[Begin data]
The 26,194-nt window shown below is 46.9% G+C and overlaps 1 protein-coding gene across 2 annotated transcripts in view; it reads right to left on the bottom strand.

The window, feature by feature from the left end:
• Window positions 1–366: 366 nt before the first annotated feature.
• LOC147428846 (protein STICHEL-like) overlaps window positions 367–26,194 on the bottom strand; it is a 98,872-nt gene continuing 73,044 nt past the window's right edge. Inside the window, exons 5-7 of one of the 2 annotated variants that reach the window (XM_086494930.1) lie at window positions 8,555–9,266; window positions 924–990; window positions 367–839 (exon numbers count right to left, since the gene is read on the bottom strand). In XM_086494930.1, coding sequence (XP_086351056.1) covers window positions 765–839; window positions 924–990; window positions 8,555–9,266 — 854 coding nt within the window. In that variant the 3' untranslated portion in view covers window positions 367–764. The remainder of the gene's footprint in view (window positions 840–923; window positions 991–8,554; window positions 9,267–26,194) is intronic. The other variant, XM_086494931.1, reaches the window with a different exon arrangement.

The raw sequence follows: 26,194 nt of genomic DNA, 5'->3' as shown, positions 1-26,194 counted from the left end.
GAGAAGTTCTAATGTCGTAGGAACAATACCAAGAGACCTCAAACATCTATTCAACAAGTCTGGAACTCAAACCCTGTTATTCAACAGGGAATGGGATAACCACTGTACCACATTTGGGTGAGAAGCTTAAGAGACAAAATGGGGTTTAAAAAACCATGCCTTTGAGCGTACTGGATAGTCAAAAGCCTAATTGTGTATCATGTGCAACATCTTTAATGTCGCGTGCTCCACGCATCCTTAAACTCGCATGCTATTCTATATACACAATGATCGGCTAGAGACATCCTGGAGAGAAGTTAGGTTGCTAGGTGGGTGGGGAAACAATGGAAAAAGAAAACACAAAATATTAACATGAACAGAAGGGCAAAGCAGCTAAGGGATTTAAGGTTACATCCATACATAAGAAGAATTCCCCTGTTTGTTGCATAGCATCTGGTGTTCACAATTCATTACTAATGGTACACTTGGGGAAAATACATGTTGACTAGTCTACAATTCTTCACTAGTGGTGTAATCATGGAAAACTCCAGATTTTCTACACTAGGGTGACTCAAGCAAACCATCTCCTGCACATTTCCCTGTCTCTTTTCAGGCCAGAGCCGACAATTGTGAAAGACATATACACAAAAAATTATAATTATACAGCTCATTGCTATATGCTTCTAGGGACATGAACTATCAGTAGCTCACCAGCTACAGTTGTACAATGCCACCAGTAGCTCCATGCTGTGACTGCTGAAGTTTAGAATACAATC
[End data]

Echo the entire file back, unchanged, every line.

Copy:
The 26,194-nt window shown below is 46.9% G+C and overlaps 1 protein-coding gene across 2 annotated transcripts in view; it reads right to left on the bottom strand.

The window, feature by feature from the left end:
• Window positions 1–366: 366 nt before the first annotated feature.
• LOC147428846 (protein STICHEL-like) overlaps window positions 367–26,194 on the bottom strand; it is a 98,872-nt gene continuing 73,044 nt past the window's right edge. Inside the window, exons 5-7 of one of the 2 annotated variants that reach the window (XM_086494930.1) lie at window positions 8,555–9,266; window positions 924–990; window positions 367–839 (exon numbers count right to left, since the gene is read on the bottom strand). In XM_086494930.1, coding sequence (XP_086351056.1) covers window positions 765–839; window positions 924–990; window positions 8,555–9,266 — 854 coding nt within the window. In that variant the 3' untranslated portion in view covers window positions 367–764. The remainder of the gene's footprint in view (window positions 840–923; window positions 991–8,554; window positions 9,267–26,194) is intronic. The other variant, XM_086494931.1, reaches the window with a different exon arrangement.

The raw sequence follows: 26,194 nt of genomic DNA, 5'->3' as shown, positions 1-26,194 counted from the left end.
GAGAAGTTCTAATGTCGTAGGAACAATACCAAGAGACCTCAAACATCTATTCAACAAGTCTGGAACTCAAACCCTGTTATTCAACAGGGAATGGGATAACCACTGTACCACATTTGGGTGAGAAGCTTAAGAGACAAAATGGGGTTTAAAAAACCATGCCTTTGAGCGTACTGGATAGTCAAAAGCCTAATTGTGTATCATGTGCAACATCTTTAATGTCGCGTGCTCCACGCATCCTTAAACTCGCATGCTATTCTATATACACAATGATCGGCTAGAGACATCCTGGAGAGAAGTTAGGTTGCTAGGTGGGTGGGGAAACAATGGAAAAAGAAAACACAAAATATTAACATGAACAGAAGGGCAAAGCAGCTAAGGGATTTAAGGTTACATCCATACATAAGAAGAATTCCCCTGTTTGTTGCATAGCATCTGGTGTTCACAATTCATTACTAATGGTACACTTGGGGAAAATACATGTTGACTAGTCTACAATTCTTCACTAGTGGTGTAATCATGGAAAACTCCAGATTTTCTACACTAGGGTGACTCAAGCAAACCATCTCCTGCACATTTCCCTGTCTCTTTTCAGGCCAGAGCCGACAATTGTGAAAGACATATACACAAAAAATTATAATTATACAGCTCATTGCTATATGCTTCTAGGGACATGAACTATCAGTAGCTCACCAGCTACAGTTGTACAATGCCACCAGTAGCTCCATGCTGTGACTGCTGAAGTTTAGAATACAATC